Shortly after Jamie Dimon's appearance on Fox last month, PBS's Bill Moyers had former Chairman of the Board of Governors of the Federal Reserve System and head of President Obama’s Economic Recovery Advisory Board, Paul Volcker, whose namesake is the Volcker rule that Wall Street has been lobbying so hard to water down or get rid of, as his guest.
In light of the recent debacle at JPMorgan Chase where Dimon's company lost at least $2 billion on high risk derivatives trading, his advice for Dimon during this interview is downright prescient; If you want to participate in proprietary trading, give up your banking license.
You’d think after such a calamitous economic fall, there’d be a strong consensus on reinforcing the protections that keep us out of harm’s way. But in some powerful corners, the opposite is happening. Business and political forces, including hordes of lobbyists, are working hard to diminish or destroy these protections. One of the biggest bull’s-eyes is on the Volcker Rule, a section of the Dodd-Frank Act that aims to keep the banks in which you deposit your money from gambling it on their own — sometimes risky — investments. [...]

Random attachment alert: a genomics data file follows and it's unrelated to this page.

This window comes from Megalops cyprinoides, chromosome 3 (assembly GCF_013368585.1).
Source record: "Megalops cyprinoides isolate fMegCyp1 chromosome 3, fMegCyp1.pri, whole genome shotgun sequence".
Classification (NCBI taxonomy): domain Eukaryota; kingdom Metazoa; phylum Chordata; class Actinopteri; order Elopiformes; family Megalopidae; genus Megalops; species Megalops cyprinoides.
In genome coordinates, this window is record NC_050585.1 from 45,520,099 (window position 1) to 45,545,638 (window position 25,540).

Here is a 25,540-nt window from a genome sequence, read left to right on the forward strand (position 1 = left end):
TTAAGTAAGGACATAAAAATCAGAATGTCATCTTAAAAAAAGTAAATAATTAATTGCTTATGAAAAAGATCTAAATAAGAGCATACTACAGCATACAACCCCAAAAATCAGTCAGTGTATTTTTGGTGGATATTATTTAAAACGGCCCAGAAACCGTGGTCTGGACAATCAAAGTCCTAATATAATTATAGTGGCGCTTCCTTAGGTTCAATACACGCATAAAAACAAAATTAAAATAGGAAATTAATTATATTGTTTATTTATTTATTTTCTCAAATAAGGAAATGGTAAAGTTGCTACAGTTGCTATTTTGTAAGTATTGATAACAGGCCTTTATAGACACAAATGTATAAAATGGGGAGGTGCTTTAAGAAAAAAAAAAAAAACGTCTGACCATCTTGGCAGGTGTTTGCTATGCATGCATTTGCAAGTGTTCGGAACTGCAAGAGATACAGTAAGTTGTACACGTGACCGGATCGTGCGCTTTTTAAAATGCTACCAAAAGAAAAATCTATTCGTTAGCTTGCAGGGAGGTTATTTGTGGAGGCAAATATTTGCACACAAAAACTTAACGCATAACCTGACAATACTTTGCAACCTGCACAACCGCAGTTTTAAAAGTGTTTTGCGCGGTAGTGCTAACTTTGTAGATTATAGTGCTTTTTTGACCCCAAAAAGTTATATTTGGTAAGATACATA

Volcker contends the rule aims to curb conflicts of interest between bankers and their customers. He suggests that former investment companies like Goldman Sachs and Morgan Stanley, which sought banking licenses during the economic crisis in order to access federal protection against failing, should now turn in those licenses if they want to do speculative trading.
“You shouldn’t run a financial system on the expectation of government support. We’re supposed to be a free enterprise system,” Volcker tells Moyers. “The problem of course is once they get rescued, does that lead to the conclusion they’ll get rescued in the future?”
Transcript of the clip below the fold and you can watch the entire interview at the link above.